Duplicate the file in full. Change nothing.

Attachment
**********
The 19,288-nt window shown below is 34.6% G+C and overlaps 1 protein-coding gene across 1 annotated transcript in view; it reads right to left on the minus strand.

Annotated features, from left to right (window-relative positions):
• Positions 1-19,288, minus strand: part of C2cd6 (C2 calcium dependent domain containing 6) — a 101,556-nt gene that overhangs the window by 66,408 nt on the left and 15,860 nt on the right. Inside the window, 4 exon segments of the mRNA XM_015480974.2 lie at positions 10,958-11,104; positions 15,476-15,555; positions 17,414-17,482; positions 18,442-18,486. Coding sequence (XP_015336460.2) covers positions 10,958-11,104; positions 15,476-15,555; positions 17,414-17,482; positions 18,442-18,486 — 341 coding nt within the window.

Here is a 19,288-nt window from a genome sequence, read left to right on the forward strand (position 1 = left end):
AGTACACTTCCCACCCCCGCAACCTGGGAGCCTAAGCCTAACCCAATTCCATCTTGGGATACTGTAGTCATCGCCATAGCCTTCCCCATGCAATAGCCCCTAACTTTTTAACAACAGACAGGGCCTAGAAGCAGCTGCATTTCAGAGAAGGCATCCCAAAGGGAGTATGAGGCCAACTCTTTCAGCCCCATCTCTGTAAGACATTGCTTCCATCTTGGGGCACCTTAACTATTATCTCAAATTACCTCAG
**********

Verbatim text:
The 19,288-nt window shown below is 34.6% G+C and overlaps 1 protein-coding gene across 1 annotated transcript in view; it reads right to left on the minus strand.

Annotated features, from left to right (window-relative positions):
• Positions 1-19,288, minus strand: part of C2cd6 (C2 calcium dependent domain containing 6) — a 101,556-nt gene that overhangs the window by 66,408 nt on the left and 15,860 nt on the right. Inside the window, 4 exon segments of the mRNA XM_015480974.2 lie at positions 10,958-11,104; positions 15,476-15,555; positions 17,414-17,482; positions 18,442-18,486. Coding sequence (XP_015336460.2) covers positions 10,958-11,104; positions 15,476-15,555; positions 17,414-17,482; positions 18,442-18,486 — 341 coding nt within the window.

Here is a 19,288-nt window from a genome sequence, read left to right on the forward strand (position 1 = left end):
AGTACACTTCCCACCCCCGCAACCTGGGAGCCTAAGCCTAACCCAATTCCATCTTGGGATACTGTAGTCATCGCCATAGCCTTCCCCATGCAATAGCCCCTAACTTTTTAACAACAGACAGGGCCTAGAAGCAGCTGCATTTCAGAGAAGGCATCCCAAAGGGAGTATGAGGCCAACTCTTTCAGCCCCATCTCTGTAAGACATTGCTTCCATCTTGGGGCACCTTAACTATTATCTCAAATTACCTCAG